Late January 2002, Thursday morning.
Everything we had been praying for, for three months, lost in one idiotic slip-up: letting Bink see Dr Ratched without us. We had no idea how she had persuaded her to go back into the Florence Nightingale Unit (then: we discovered later) but whatever it was, it was damned effective.
Bink looked utterly crushed.
“Your mother will go home and get your things,” Dr Ratched said sweetly, “while you go back to the ward. Now,” she added with an undertone of firmness.
“No,” I smiled helpfully. (But, I like to think, with just a soupçon of slightly impressive steel.) “I won’t know what she’ll need. You come back with us Bink, and we’ll pack together.”
I didn’t for a moment believe this oh-so-obvious tug-o’-war could work.
“Ok,” Bink said, and got up to leave with us.
Phew. Fifteen all.
A long match still ahead of us.
As soon as we got home Bink asked if she should pack.
“No hurry,” I said brightly. “Let’s have lunch first.”
I nipped upstairs to ring a few friends and ask them to pray.
And then a Neuro-Developmental Consultant, David Mulhall, who had treated Alexander. Alex‘s schooling was blighted by repeated and relentless requirements to perform tasks which, with his Asperger’s syndrome, he was completely incapable of. Particularly if they involved time, which Alex doesn’t really relate to. I’m still not sure what effect David’s numerous and tedious exercises had, morning and evening every day for three and a half years. Time seems to have remained a bit of a stranger, to be honest. But Alex credited David with enabling him to relate to neurotypicals, at least. (Being Alex, the exciting breakthrough came when he realised, face shining, that he could communicate with the horse he’d just been allocated for a week’s family trekking in Donegal. Perhaps it was an Aspergic horse and they were on the same wavelength. Which is kind of cool as well as significant, given that he now works in the Equities department of his firm.)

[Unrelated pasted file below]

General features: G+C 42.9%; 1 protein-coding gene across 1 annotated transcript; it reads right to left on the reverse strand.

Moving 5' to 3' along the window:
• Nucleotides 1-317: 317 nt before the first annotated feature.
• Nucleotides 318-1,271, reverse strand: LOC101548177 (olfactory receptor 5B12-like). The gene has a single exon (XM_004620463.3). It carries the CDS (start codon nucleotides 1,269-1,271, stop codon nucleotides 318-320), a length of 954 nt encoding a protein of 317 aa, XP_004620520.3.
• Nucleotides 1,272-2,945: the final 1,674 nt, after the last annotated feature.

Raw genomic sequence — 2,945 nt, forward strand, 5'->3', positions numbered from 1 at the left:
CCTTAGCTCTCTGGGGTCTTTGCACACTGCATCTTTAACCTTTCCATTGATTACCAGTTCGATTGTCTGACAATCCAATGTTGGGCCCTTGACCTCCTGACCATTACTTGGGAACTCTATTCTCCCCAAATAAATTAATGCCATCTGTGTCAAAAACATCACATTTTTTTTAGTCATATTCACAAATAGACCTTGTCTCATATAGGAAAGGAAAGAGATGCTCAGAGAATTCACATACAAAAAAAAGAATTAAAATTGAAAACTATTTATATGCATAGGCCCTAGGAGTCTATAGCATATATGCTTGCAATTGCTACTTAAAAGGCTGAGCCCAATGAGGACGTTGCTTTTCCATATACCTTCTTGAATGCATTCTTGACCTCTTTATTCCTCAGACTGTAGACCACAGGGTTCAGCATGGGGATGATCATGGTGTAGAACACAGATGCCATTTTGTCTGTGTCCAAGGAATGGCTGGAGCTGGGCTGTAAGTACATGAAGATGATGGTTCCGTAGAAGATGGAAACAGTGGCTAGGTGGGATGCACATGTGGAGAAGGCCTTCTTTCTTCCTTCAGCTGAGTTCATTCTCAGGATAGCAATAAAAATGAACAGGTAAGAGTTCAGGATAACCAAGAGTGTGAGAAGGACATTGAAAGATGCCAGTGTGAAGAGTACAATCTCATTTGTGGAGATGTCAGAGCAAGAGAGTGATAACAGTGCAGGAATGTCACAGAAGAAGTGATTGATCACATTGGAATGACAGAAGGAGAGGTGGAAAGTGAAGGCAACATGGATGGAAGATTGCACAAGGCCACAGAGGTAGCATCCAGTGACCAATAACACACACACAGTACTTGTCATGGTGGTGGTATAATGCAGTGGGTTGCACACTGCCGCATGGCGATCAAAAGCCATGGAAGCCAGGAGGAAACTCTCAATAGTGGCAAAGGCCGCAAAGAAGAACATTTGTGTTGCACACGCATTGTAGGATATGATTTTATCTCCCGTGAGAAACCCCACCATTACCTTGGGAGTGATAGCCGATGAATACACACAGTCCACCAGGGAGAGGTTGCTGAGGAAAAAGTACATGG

David’s treatment was costly (for a clergy family) and time-consuming. It might not help. But it was harmless. If he treated Bink, the worst he would do would be nothing.
Very much unlike the Florence Nightingale Unit, then.
He offered to see her that afternoon.
“Come on!” I said, with irritating cheeriness. “Let’s see if David can help.”
The thing about OCD is that if I’d asked Bink to go to an appointment tomorrow or next week, it could have taken her three months to get ready. If something is immediate, there’s no time for any of the rituals so you just shrug and do it. Sometimes.
He assessed her and said he might be able to help. In a flowering of kindest generosity, he offered to treat her for nothing. (And did, for the next two years.)
“Do I have to tell you how I feel?” she asked, obviously frightened.
“Absolutely not. You don’t need to tell me anything. I’ll just give you some exercises.”
“You don’t need to know stuff about my childhood? Or my emotions?”
“Not in the slightest. I wouldn’t want to.”
She could scarcely credit this. “Do I have to believe in the treatment?”
“Not at all. My exercises work whether you believe in them or not.”
Her relief was heartbreaking. What had they done to her in there?
As soon as we got home, I suggested tea.
“Don’t I have to pack and go?”
By supreme good fortune, a friend – of whom Bink was extremely fond and with whom she had played chess every week after church, in happier times – had just rung to say he was nearby. I seized my chance.